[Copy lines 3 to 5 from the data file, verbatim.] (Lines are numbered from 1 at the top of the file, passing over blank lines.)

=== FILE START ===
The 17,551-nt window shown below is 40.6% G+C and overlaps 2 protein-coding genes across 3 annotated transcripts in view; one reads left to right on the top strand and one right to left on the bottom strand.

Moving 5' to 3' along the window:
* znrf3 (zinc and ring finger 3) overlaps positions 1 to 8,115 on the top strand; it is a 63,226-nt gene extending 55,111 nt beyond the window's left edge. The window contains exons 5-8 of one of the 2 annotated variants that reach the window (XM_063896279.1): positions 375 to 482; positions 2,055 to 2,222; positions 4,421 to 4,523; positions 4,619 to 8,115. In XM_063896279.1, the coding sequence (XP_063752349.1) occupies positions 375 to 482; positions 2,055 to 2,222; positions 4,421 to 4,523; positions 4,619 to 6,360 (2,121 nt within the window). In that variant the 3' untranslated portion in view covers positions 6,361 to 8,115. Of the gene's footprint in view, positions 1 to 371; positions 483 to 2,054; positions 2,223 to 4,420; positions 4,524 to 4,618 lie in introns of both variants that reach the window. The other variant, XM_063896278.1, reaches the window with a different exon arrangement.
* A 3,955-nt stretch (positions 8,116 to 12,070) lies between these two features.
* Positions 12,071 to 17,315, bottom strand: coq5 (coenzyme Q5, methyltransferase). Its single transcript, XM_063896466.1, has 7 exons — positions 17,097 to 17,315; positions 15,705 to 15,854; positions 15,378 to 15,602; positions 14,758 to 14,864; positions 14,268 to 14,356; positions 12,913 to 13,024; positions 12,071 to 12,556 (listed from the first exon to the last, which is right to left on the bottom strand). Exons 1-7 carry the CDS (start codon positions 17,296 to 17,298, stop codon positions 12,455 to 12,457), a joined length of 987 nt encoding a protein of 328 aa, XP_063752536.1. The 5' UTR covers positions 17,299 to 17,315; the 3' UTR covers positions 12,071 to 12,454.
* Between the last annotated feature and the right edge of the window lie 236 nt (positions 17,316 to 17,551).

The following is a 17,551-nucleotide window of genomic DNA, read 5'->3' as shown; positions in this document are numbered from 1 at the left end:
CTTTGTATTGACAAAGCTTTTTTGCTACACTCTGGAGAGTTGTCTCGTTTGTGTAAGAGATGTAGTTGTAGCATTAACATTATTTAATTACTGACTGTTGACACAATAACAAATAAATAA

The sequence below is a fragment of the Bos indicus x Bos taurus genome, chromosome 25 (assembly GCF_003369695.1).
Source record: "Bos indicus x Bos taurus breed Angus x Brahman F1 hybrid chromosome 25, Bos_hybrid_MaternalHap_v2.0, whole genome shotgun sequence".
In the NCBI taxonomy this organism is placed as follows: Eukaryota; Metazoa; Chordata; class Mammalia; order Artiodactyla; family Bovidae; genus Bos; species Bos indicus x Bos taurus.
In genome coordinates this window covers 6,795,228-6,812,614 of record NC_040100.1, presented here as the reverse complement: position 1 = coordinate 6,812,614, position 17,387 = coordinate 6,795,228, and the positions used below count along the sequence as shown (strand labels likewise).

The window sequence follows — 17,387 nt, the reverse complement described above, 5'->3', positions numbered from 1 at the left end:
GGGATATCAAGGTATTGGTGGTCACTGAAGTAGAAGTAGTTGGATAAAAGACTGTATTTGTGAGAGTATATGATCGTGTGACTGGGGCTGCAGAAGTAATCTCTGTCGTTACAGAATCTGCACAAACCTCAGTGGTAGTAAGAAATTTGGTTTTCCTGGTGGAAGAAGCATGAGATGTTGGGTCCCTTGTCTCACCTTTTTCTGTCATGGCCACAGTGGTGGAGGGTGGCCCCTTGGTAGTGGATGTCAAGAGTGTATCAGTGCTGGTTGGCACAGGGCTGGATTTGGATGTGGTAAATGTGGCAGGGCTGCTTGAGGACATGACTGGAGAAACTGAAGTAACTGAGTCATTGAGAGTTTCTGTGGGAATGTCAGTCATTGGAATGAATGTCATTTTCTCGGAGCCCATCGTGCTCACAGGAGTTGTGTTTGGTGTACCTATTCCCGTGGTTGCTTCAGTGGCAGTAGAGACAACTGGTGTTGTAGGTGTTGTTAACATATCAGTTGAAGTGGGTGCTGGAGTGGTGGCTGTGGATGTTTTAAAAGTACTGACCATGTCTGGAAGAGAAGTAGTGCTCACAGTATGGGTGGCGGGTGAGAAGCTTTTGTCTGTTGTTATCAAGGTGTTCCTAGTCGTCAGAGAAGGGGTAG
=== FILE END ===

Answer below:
* znrf3 (zinc and ring finger 3) overlaps positions 1 to 8,115 on the top strand; it is a 63,226-nt gene extending 55,111 nt beyond the window's left edge. The window contains exons 5-8 of one of the 2 annotated variants that reach the window (XM_063896279.1): positions 375 to 482; positions 2,055 to 2,222; positions 4,421 to 4,523; positions 4,619 to 8,115. In XM_063896279.1, the coding sequence (XP_063752349.1) occupies positions 375 to 482; positions 2,055 to 2,222; positions 4,421 to 4,523; positions 4,619 to 6,360 (2,121 nt within the window). In that variant the 3' untranslated portion in view covers positions 6,361 to 8,115. Of the gene's footprint in view, positions 1 to 371; positions 483 to 2,054; positions 2,223 to 4,420; positions 4,524 to 4,618 lie in introns of both variants that reach the window. The other variant, XM_063896278.1, reaches the window with a different exon arrangement.
* A 3,955-nt stretch (positions 8,116 to 12,070) lies between these two features.
* Positions 12,071 to 17,315, bottom strand: coq5 (coenzyme Q5, methyltransferase). Its single transcript, XM_063896466.1, has 7 exons — positions 17,097 to 17,315; positions 15,705 to 15,854; positions 15,378 to 15,602; positions 14,758 to 14,864; positions 14,268 to 14,356; positions 12,913 to 13,024; positions 12,071 to 12,556 (listed from the first exon to the last, which is right to left on the bottom strand). Exons 1-7 carry the CDS (start codon positions 17,296 to 17,298, stop codon positions 12,455 to 12,457), a joined length of 987 nt encoding a protein of 328 aa, XP_063752536.1. The 5' UTR covers positions 17,299 to 17,315; the 3' UTR covers positions 12,071 to 12,454.